Blaine, Wash. - U.S. Customs and Border Protection is reminding travelers planning trips across the border into the United States, to make sure they have proper documents and to plan ahead.
Easter is traditionally the busiest time of year with family visits, warming weather and shopping opportunities that all contribute to the increase in traffic flowing into the United States.
On Friday, April 6, all inspection lanes will open at 6 a.m. at the Peace Arch and Pacific Highway ports of entry. CBP encourages travelers to take advantage of these earlier openings.
CBP also strongly encourages travelers to obtain a radio frequency identification (RFID)-enabled travel document such as a U.S. Passport Card, Enhanced Driver's License/Enhanced Identification Card or Trusted Traveler Program card (NEXUS, SENTRI, Global Entry or FAST/EXPRES) to expedite their entry and make crossing the border more efficient. The new Ready Lane is open at Peace Arch for those travelers with RFID-enabled cards.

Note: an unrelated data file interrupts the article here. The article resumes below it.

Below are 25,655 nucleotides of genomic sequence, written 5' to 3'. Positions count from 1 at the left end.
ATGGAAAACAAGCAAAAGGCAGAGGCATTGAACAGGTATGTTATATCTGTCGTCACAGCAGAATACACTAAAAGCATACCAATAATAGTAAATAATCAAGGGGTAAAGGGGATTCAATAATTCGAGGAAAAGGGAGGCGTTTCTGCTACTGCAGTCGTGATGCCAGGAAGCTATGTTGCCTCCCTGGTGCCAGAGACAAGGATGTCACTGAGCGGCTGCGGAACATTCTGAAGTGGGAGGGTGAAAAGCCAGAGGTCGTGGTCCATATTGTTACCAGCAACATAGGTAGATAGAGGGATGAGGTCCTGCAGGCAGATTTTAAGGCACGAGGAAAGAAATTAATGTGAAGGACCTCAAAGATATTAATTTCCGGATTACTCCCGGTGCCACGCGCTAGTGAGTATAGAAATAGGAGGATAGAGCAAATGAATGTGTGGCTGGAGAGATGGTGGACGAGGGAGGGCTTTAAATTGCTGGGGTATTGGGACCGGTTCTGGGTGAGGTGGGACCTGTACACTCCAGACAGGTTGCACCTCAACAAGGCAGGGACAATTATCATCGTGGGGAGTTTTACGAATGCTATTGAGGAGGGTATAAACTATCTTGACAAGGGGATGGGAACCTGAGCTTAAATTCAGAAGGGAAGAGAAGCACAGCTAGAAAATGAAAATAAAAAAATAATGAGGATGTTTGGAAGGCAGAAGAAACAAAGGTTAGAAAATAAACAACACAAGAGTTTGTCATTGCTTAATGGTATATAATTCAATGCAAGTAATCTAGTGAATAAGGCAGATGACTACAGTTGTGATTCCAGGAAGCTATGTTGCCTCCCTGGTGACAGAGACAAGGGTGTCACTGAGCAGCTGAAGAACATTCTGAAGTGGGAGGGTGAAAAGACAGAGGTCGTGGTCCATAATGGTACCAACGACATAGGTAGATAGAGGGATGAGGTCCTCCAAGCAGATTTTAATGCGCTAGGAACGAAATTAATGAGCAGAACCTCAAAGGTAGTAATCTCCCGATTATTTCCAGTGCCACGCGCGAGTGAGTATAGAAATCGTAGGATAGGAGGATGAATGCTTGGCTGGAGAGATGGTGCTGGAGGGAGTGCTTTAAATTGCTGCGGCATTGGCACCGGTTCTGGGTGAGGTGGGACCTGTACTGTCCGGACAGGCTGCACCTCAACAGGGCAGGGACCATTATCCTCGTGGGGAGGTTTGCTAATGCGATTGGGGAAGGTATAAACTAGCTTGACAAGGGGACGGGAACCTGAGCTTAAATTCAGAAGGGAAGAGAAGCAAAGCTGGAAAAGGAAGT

Avoid peak travel times typically between the hours of 8 a.m. and 5 p.m. and consider alternate ports of entry. To avoid long delays, border crossers may want to use the nearby and less heavily traveled Lynden or Sumas ports of entry.
Do not attempt to bring unauthorized fruits, meats and dairy/poultry products into the United States from Canada without first checking whether they are permitted. Review the "Know Before You Go" tip sheet at the attached website for additional information concerning your trip into the United States. (cbp.gov )
CBP officials continually monitor border crossing times at area ports of entry and plan to fully staff all inspection lanes during peak periods to maintain the flow of traffic.
U.S. Customs and Border Protection is the unified border agency within the Department of Homeland Security charged with the management, control and protection of our nation's borders at and between the official ports of entry. CBP is charged with keeping terrorists and terrorist weapons out of the country while enforcing hundreds of U.S. laws.